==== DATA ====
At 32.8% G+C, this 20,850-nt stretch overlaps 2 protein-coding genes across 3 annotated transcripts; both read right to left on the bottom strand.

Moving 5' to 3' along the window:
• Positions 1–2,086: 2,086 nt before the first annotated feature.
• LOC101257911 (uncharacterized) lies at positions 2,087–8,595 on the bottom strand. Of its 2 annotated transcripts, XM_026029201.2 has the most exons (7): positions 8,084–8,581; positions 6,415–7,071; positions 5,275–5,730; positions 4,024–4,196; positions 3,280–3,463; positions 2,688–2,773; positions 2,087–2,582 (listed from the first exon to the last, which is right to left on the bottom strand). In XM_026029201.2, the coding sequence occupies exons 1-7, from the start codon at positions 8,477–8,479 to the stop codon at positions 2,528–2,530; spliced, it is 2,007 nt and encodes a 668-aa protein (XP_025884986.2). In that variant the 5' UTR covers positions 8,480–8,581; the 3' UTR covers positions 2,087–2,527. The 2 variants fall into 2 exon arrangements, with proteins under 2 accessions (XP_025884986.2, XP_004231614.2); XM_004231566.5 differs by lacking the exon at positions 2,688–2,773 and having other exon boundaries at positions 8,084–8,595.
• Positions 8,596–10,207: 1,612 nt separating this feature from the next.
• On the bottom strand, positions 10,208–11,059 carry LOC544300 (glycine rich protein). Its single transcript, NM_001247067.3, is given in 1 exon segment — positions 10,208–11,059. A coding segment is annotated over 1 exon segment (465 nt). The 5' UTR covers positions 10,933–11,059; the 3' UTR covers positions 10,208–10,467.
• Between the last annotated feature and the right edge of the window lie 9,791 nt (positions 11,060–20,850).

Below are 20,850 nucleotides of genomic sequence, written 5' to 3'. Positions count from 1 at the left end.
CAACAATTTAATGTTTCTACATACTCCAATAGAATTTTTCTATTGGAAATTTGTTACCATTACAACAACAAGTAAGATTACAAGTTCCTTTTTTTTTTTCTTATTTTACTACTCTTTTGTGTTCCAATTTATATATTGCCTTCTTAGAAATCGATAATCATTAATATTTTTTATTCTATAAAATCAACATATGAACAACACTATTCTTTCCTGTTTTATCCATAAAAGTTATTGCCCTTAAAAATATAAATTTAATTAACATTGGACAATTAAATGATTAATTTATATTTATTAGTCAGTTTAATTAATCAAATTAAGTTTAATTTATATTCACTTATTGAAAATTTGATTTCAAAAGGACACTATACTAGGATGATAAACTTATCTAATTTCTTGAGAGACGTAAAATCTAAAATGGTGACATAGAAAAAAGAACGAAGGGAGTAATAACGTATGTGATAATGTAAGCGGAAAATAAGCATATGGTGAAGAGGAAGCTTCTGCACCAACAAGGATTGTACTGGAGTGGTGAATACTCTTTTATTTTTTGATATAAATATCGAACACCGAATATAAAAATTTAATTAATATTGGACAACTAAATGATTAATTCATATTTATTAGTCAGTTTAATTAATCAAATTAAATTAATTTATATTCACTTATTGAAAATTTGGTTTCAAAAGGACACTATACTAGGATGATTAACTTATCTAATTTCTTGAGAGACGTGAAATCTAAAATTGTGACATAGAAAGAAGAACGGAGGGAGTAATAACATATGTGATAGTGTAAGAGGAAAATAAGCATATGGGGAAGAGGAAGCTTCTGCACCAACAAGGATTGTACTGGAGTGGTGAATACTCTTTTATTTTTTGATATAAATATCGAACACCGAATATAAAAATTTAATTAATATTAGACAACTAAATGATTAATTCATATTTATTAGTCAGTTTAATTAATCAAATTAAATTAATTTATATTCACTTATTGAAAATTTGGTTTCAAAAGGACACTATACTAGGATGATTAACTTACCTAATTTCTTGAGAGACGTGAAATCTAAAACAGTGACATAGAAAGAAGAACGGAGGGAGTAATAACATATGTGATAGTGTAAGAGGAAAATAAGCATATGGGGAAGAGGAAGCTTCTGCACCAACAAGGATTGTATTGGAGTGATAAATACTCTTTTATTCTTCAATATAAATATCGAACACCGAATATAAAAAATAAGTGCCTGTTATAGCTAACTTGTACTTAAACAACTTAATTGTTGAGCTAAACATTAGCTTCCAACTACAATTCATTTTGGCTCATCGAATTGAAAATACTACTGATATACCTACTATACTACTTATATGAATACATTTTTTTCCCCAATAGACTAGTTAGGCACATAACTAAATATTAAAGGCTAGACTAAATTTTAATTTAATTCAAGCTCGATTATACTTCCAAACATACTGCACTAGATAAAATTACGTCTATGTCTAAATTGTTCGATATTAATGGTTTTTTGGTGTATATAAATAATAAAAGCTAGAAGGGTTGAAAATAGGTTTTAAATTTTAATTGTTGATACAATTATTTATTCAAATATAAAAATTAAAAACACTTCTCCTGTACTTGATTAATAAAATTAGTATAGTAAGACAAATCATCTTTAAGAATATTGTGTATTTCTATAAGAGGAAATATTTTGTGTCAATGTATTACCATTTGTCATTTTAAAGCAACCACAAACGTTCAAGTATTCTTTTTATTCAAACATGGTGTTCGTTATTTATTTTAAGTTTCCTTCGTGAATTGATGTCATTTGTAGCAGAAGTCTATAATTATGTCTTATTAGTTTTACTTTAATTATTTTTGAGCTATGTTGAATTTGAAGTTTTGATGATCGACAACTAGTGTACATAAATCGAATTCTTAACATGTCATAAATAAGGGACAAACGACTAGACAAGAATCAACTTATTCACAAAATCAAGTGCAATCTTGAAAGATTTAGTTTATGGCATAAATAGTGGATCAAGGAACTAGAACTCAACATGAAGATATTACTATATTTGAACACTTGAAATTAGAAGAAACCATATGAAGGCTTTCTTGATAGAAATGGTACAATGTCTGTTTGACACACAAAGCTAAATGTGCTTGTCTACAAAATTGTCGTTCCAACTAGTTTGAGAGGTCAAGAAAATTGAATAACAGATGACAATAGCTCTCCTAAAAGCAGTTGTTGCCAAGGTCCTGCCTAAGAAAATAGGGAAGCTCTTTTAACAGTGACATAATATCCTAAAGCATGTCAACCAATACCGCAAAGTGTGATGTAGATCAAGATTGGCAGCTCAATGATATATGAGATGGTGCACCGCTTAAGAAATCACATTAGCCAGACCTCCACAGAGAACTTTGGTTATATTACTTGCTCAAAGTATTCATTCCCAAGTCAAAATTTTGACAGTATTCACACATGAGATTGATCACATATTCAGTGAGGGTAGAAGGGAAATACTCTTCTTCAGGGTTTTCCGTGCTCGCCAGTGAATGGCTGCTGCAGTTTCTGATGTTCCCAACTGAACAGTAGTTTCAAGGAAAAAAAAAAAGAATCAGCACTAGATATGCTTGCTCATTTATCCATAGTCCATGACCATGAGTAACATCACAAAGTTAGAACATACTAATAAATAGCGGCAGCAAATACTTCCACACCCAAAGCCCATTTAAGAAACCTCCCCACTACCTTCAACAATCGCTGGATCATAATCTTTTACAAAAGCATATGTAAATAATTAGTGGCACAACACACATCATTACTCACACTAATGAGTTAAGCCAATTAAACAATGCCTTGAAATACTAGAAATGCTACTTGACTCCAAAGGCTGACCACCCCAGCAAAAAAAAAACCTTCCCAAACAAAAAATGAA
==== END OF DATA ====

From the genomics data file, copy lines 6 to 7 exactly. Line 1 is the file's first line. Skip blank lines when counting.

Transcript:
• On the bottom strand, positions 10,208–11,059 carry LOC544300 (glycine rich protein). Its single transcript, NM_001247067.3, is given in 1 exon segment — positions 10,208–11,059. A coding segment is annotated over 1 exon segment (465 nt). The 5' UTR covers positions 10,933–11,059; the 3' UTR covers positions 10,208–10,467.
• Between the last annotated feature and the right edge of the window lie 9,791 nt (positions 11,060–20,850).